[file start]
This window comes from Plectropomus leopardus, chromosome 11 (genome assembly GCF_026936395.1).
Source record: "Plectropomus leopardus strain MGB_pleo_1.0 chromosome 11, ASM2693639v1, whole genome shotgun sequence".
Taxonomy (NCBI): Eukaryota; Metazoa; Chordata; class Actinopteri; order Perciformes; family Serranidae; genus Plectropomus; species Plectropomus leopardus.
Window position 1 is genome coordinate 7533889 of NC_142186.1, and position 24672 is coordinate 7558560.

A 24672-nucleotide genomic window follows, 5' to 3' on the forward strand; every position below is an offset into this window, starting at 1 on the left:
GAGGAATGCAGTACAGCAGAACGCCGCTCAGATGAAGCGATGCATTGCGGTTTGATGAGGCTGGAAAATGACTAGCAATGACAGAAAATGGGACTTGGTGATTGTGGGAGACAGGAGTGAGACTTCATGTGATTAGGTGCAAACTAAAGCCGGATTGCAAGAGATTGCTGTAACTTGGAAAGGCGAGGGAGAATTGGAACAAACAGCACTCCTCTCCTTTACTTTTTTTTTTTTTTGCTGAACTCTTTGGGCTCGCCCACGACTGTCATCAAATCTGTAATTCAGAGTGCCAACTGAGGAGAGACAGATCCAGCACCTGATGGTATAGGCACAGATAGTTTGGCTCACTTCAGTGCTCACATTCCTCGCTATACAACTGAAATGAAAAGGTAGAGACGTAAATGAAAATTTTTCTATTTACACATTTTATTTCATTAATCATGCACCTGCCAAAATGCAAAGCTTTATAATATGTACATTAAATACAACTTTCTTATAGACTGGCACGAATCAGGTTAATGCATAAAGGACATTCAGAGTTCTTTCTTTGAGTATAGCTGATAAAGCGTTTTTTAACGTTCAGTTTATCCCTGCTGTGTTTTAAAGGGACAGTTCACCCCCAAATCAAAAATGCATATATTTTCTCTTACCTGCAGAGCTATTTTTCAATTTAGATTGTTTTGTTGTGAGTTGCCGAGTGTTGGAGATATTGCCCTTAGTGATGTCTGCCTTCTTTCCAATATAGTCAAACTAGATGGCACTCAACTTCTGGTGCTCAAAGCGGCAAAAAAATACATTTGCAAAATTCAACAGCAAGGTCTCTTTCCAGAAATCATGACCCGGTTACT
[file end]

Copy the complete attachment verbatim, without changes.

This window comes from Plectropomus leopardus, chromosome 11 (genome assembly GCF_026936395.1).
Source record: "Plectropomus leopardus strain MGB_pleo_1.0 chromosome 11, ASM2693639v1, whole genome shotgun sequence".
Taxonomy (NCBI): Eukaryota; Metazoa; Chordata; class Actinopteri; order Perciformes; family Serranidae; genus Plectropomus; species Plectropomus leopardus.
Window position 1 is genome coordinate 7533889 of NC_142186.1, and position 24672 is coordinate 7558560.

A 24672-nucleotide genomic window follows, 5' to 3' on the forward strand; every position below is an offset into this window, starting at 1 on the left:
GAGGAATGCAGTACAGCAGAACGCCGCTCAGATGAAGCGATGCATTGCGGTTTGATGAGGCTGGAAAATGACTAGCAATGACAGAAAATGGGACTTGGTGATTGTGGGAGACAGGAGTGAGACTTCATGTGATTAGGTGCAAACTAAAGCCGGATTGCAAGAGATTGCTGTAACTTGGAAAGGCGAGGGAGAATTGGAACAAACAGCACTCCTCTCCTTTACTTTTTTTTTTTTTTGCTGAACTCTTTGGGCTCGCCCACGACTGTCATCAAATCTGTAATTCAGAGTGCCAACTGAGGAGAGACAGATCCAGCACCTGATGGTATAGGCACAGATAGTTTGGCTCACTTCAGTGCTCACATTCCTCGCTATACAACTGAAATGAAAAGGTAGAGACGTAAATGAAAATTTTTCTATTTACACATTTTATTTCATTAATCATGCACCTGCCAAAATGCAAAGCTTTATAATATGTACATTAAATACAACTTTCTTATAGACTGGCACGAATCAGGTTAATGCATAAAGGACATTCAGAGTTCTTTCTTTGAGTATAGCTGATAAAGCGTTTTTTAACGTTCAGTTTATCCCTGCTGTGTTTTAAAGGGACAGTTCACCCCCAAATCAAAAATGCATATATTTTCTCTTACCTGCAGAGCTATTTTTCAATTTAGATTGTTTTGTTGTGAGTTGCCGAGTGTTGGAGATATTGCCCTTAGTGATGTCTGCCTTCTTTCCAATATAGTCAAACTAGATGGCACTCAACTTCTGGTGCTCAAAGCGGCAAAAAAATACATTTGCAAAATTCAACAGCAAGGTCTCTTTCCAGAAATCATGACCCGGTTACT